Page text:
A total of 650 new historical sites that need to be preserved for Uganda’s heritage have been identified and documented
Uganda National Theater, the National Museum and other historical buildings are not to be demolished as they remain key sites of Uganda’s identity and heritage, the Minister for Tourism, Wildlife and Antiquities, Prof Ephraim Kamuntu has said.
But the minister has challenged the caretakers of these historical sites to make them relevant and through tourism turn them into money generating entities to support the development drive of the country.
There has been unending talk that there is a plan to sell the cultural centre buildings to pave way for new developments.
Addressing the public during celebrations to mark the European year of cultural heritage in Uganda held at Uganda Museum on Tuesday, Kamuntu dismissed the talk as untrue.
“It is not true that the National Theatre and the Uganda Museum are going to be demolished. Government is committed to protecting these buildings and others historical sites in the country,” Kamuntu said.
He further stressed that government has identified and documented a total of 650 new historical sites that need to be preserved for Uganda’s heritage.
Kamuntu revealed that these buildings will be preserved because they have a spiritual value are part of cultural identity that can never be replaced in case they are destroyed.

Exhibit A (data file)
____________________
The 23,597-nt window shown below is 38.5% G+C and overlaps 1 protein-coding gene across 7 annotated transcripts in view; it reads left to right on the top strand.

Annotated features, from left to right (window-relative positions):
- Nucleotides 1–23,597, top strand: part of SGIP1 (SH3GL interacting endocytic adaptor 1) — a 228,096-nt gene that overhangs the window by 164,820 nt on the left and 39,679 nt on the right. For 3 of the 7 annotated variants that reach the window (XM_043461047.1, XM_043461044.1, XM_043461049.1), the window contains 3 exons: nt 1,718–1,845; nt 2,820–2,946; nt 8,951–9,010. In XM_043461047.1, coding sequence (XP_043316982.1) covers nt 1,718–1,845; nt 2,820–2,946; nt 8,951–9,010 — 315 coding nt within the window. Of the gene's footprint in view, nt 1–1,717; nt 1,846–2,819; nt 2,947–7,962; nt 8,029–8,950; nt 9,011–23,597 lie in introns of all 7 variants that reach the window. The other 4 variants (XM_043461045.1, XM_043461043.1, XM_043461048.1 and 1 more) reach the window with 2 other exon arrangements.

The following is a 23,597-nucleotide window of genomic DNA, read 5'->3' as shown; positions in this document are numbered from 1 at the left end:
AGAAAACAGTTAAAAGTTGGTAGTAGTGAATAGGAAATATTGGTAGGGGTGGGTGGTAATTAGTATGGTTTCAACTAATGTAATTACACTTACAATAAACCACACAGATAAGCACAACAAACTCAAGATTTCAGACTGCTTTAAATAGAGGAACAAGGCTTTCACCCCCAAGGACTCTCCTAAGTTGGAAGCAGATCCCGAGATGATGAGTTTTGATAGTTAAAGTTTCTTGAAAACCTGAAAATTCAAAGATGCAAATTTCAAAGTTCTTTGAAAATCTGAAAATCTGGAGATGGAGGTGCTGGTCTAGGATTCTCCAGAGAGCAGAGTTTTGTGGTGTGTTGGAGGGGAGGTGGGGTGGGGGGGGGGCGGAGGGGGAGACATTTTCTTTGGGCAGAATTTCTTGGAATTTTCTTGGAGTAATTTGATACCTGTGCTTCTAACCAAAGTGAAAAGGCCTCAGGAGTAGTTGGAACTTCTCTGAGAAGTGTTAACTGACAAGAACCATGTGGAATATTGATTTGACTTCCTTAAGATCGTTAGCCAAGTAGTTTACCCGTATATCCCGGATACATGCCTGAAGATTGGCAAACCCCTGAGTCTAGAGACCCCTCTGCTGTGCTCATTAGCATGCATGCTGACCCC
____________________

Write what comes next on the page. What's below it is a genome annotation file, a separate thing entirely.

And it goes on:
In some areas like Zanzibar, Mombasa built heritage is part of major tourist attraction which Uganda is missing.
“I have seen historical buildings become big tourist attractions in several countries. If thousands of people come here to see these buildings they will stay,” Kamuntu said.
So far the government has spent sh3b in the renovation of Uganda National Cultural Centre (UNCC) also known as the National Theatre.
The minister however said it is a challenge to maintain these historical buildings as the population increases and demand for space increases.
To celebrate the European year of cultural heritage, the European Union delegation to Uganda chose to celebrate it by supporting the Cross-Cultural Foundation of Unganda in implementing a project for the protection of historical buildings and sites in Kampala, Jinja and Entebbe.
The most four notable sites in Kampala are; Mengo Primary School, Bulange, The Mayor’s Parlour and the National Museum.
The European Union Ambassador Attilio Pacifici, attended the event and urged European countries to up the support given to Uganda.
“I want to tell my European ambassadors that let us do something more than what we are doing for Uganda now,” Pacifici said.
He urged Ugandan’s to preserve their historical sites like buildings which are unique and increase the countries tourism base.
“These heritage sites have potential to create jobs and foster businesses through tourism,” Pacifici says.
Emily Drani the Executive Director CCFU challenged government to come up with an incentives program for owners of privately owned historical sites.
She also highlighted that they are coming up with a book containing the identified historical buildings; and also developing an App that shows all historical buildings in the three towns and their map.